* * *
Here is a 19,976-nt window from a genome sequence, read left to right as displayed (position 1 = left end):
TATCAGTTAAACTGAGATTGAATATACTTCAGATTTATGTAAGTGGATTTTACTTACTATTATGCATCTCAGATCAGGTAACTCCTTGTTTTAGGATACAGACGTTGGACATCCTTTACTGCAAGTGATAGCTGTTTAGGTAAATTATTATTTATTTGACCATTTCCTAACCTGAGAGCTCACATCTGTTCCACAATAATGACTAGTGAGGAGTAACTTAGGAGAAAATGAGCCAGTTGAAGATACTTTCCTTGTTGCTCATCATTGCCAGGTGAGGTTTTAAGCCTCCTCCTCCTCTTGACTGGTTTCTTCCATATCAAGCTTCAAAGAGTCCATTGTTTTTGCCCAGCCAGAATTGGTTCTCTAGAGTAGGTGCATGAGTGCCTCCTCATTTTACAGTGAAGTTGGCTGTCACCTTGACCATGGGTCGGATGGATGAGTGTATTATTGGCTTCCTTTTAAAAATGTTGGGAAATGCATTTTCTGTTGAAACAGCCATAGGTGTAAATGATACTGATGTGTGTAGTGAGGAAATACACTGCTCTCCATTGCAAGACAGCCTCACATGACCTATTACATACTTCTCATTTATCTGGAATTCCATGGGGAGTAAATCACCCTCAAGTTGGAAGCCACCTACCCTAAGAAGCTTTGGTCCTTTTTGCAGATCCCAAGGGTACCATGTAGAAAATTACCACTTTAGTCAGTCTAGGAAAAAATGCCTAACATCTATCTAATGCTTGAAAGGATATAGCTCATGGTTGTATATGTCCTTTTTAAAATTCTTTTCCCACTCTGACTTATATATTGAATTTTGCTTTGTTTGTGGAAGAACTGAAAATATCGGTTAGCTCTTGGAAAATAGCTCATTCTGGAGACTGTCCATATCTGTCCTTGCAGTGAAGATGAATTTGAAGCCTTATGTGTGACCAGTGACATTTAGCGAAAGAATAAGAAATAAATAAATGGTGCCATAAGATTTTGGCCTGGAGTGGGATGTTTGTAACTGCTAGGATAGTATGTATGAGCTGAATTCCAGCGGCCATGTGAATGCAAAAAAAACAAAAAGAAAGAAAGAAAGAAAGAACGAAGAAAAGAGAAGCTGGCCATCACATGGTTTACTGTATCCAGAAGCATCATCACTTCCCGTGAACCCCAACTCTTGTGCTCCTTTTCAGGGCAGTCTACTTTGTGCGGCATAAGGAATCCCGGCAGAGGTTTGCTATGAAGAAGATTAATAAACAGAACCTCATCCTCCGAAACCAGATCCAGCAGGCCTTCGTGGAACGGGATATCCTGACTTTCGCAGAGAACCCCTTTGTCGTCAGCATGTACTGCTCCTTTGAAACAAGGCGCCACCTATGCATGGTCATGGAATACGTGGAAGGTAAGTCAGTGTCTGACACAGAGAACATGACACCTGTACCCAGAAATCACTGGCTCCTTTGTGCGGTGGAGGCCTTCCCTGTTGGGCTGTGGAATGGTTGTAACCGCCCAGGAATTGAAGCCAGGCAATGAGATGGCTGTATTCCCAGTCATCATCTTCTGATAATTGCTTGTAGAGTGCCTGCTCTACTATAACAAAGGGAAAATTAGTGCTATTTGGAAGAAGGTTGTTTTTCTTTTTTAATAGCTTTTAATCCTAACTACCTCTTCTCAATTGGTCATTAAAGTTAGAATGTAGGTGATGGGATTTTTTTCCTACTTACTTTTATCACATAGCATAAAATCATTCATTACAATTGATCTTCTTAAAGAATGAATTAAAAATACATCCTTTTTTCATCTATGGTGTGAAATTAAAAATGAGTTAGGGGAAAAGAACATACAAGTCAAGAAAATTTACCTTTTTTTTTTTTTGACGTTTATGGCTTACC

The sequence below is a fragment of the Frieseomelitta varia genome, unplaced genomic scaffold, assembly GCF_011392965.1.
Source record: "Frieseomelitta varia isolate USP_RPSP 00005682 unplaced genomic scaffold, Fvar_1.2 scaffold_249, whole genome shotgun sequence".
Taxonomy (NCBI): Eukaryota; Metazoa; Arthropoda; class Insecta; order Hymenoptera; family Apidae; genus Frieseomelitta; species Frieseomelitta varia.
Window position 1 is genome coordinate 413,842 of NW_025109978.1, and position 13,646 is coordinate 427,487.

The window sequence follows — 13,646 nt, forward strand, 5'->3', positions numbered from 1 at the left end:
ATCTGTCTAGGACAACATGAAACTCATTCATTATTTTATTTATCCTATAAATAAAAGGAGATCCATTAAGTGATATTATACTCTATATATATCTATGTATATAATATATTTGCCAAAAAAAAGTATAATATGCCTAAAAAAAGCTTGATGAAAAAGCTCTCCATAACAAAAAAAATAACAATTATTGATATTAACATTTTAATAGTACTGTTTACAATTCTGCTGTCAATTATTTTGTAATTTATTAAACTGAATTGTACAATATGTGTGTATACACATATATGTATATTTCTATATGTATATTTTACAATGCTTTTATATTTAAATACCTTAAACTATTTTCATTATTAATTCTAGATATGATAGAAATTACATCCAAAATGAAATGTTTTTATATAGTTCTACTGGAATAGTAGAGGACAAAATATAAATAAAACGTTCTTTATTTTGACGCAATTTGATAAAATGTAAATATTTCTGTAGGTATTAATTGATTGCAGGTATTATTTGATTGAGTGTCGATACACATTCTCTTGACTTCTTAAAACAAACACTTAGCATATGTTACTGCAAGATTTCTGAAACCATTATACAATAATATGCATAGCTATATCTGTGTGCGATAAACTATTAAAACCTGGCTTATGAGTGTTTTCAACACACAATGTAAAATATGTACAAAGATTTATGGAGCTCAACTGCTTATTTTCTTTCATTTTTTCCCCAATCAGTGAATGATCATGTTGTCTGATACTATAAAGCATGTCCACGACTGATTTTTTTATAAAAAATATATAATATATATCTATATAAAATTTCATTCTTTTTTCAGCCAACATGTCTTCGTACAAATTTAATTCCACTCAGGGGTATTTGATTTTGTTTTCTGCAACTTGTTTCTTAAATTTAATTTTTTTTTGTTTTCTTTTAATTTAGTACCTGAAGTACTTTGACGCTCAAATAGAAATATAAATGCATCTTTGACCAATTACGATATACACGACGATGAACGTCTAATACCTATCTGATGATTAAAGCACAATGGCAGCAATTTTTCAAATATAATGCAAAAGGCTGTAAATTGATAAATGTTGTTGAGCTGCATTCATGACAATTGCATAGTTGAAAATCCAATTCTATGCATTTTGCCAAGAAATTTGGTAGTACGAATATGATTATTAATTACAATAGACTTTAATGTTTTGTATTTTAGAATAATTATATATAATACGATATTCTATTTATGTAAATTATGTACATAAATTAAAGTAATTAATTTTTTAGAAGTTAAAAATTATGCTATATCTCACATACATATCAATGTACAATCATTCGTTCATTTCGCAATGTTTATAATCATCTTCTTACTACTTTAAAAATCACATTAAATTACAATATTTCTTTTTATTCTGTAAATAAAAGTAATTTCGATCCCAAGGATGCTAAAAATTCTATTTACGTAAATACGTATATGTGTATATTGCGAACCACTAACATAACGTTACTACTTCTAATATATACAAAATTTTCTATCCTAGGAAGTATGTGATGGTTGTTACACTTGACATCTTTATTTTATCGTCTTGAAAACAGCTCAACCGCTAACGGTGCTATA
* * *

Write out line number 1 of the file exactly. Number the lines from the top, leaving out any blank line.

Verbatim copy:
Here is a 19,976-nt window from a genome sequence, read left to right as displayed (position 1 = left end):